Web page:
Wednesday, February 27, 2013

a sweet deal

As parents, sometimes I'm not quite sure whether the every day things we do for our kids are appreciated or taken for granted.  The little things that sometimes even adults don't notice. Clean, folded clothes.  Warm healthy meals.  A long ride in the snow to a friends house.  Helping with homework.  And sometimes in the midst of folding five baskets of laundry, I often ask...what kind of deal did I make?

Well, this past weekend, after a long (and somewhat frustrating) afternoon helping my daughter assemble her animal project for her class presentation, she disappeared into the kitchen.  When she came back she said:

"Thanks Mom.  You worked hard. I want you to have this".  It was a butterscotch lollipop.

For most people, this would be thought of as a sweet, fair exchange coming from a little girl.  But I thought it was even sweeter given the circumstances surrounding that lollipop.  You see, earlier that morning, her brother wanted to borrow her game console to bring to a friends house to play, and negotiated a deal to go to the store with her and BUY her any candy she wanted with his allowance that week.  Because we don't allow candy except for special occasions (and we just had Valentine's Day a few weeks ago!), she jumped at the opportunity, and he bought her a special variety pack of Laura Secord lollipops.

When we brought those lollipops home, I briefly mentioned to her that I used to love that particular kind of candy when I was a little girl, and I had to work hard and save my allowance to go to the candy store to get one.  And just like my daughter, butterscotch was one of my favourites.  We put the lollipops on the kitchen counter, and she was instructed that she was only allowed to have one on the condition that she complete the assembly of her animal project.  Five hours of typing, cutting, pasting, printing, gluing...we were both getting tired and frustrated.  With the lollipops sitting on the counter, her tempted and anxious glances towards those coveted treats were often times a distraction with the task at hand ("just ONE lollipop now, Mom?).  Much to my dismay.

When her brother came home, he thanked her again for letting him use her game console.  He told her that he wanted to make his "deal" even sweeter for her, and earned extra points on one of her games on her behalf (sorry, I'm not up to game lingo...something about diamonds?),  and she smiled with glee.  Both kids were happy and it was a very sweet moment between them.

So after she finally completed her presentation, she ran into the kitchen and I could hear her tearing the wrapper apart to get at the sweet prize.  Finally!  But before getting a lollipop for herself, she came up to me and gave me the one and only butterscotch flavour from the pack.  And I could see the sweetest look in her eyes...she was grateful for my help.  It made the five hours of cutting, pasting and glue in my hair all worthwhile.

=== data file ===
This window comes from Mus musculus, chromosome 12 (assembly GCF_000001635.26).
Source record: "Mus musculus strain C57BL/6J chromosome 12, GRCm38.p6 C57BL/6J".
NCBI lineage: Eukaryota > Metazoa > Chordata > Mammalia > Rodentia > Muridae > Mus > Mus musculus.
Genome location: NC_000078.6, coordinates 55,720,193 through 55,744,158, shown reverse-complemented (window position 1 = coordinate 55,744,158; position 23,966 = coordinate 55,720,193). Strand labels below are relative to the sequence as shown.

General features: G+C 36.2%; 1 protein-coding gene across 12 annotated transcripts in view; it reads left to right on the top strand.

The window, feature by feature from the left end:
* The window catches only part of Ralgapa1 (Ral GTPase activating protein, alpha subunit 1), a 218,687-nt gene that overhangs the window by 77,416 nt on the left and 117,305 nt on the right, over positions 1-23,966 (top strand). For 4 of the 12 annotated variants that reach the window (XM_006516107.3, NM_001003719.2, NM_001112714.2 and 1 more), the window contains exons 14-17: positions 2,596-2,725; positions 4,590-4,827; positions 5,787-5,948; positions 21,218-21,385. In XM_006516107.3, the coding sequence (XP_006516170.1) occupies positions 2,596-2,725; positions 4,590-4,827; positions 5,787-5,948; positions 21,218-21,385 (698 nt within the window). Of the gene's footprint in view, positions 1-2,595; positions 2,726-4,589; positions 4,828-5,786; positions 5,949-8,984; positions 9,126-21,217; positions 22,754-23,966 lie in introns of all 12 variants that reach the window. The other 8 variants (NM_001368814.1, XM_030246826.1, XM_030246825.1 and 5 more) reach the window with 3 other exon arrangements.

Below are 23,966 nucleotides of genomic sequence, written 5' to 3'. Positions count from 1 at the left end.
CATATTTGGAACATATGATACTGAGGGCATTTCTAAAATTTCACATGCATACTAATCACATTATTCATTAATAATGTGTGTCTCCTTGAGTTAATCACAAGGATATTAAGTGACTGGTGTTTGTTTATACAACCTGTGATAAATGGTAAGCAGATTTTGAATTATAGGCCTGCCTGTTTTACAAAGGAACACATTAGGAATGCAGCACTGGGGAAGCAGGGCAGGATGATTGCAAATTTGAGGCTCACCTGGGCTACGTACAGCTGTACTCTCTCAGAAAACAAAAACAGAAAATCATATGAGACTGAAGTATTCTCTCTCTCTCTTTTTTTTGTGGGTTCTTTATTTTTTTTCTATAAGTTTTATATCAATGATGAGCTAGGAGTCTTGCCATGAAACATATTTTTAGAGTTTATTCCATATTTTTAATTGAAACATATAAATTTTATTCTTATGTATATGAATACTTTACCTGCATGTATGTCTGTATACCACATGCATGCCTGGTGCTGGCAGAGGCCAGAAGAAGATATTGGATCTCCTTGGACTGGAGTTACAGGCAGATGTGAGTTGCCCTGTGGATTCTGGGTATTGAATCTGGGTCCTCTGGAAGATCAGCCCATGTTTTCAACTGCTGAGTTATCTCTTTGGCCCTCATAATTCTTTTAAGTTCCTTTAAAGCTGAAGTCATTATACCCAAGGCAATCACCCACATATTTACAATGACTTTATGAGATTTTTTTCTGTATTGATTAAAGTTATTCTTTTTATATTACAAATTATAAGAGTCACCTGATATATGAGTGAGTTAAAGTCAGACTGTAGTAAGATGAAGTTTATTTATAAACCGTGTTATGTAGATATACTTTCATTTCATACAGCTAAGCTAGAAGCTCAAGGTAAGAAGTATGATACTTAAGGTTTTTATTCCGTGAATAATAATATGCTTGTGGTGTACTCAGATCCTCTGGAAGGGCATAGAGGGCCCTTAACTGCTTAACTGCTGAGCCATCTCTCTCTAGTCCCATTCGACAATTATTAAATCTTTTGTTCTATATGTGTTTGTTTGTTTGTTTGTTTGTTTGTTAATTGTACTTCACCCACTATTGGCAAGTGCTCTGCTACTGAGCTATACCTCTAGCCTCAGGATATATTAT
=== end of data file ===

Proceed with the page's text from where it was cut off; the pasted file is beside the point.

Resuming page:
If you were to ask me...are those fleeting, brief moments of pure joy from our kids...that smile, a hug or just "that look" worth the daily parenting struggles, frustrations and cumbersome tasks of managing a household?

Yes.  Yes it is.  I think parents have the sweetest deal ever.

Chocolate Caramel Trifle with Almond Whipped Cream
(serves 8-12)

I usually like to bake brownies in mini muffin tins so they look like those two-bite brownies that you buy at the market, and is easier to pack in lunches (instead of trying to cut them into squares...which can be a little messy!).  Unfortunately I baked the brownies too long, and they became hard as rock.  Instead of throwing them out, I used them in this trifle recipe instead.  What started as a sweet treat became an even sweeter treat!

  • 1- 8x8 pan of brownies (or about 20 two-bite brownies)
Pudding layer:
  • 2 cups of chocolate pudding (I used the Belsoy Organic pudding, but any pudding would do).
  • 1/4 cup of milk or sweetened condensed milk.
Whipping cream layer
  • 1 (8 ounce) container of heavy cream (for whipping)
  • 2 tbsp. powdered sugar
  • 1 tsp. of almond extract
Caramel sauce layer
  • 1/4 cup butter
  • 1/2 cup of sugar (you can use icing or brown...I had icing on hand)
  • 1/2 cup heavy cream (I used homogenized milk...which works too!).
  • Prepare brownie mix according to package directions and cool completely. 
  • While the brownies are cooling, make the other layers.
For the Caramel sauce:
  • Melt the butter in a pot over medium heat.
  • Stir in sugar until it is melted and turns to a caramel colour.  Slowly stir in the cream or milk (it will bubble up!) and continuing stirring until it's has a sauce-like consistency.
  • Remove from heat.
For the pudding:
  • Mix the chocolate pudding in a bowl with 1/4 cup of milk or sweetened condensed milk until slightly runny in texture.
For the almond whipping cream:
  • In a mixing bowl, mix the cream, sugar and the almond extract, on high until fluffy.
Now for the layers:
  • Cut the brownies into 1 inch chunks, and layer half of the amount at the bottom of a trifle or glass serving bowl.
  • Pour half of the caramel sauce on top of the brownies.
  • Pour half of the pudding mixture on top of the caramel covered brownies.
  • Top with half of the almond whipping cream.
  • Repeat layers.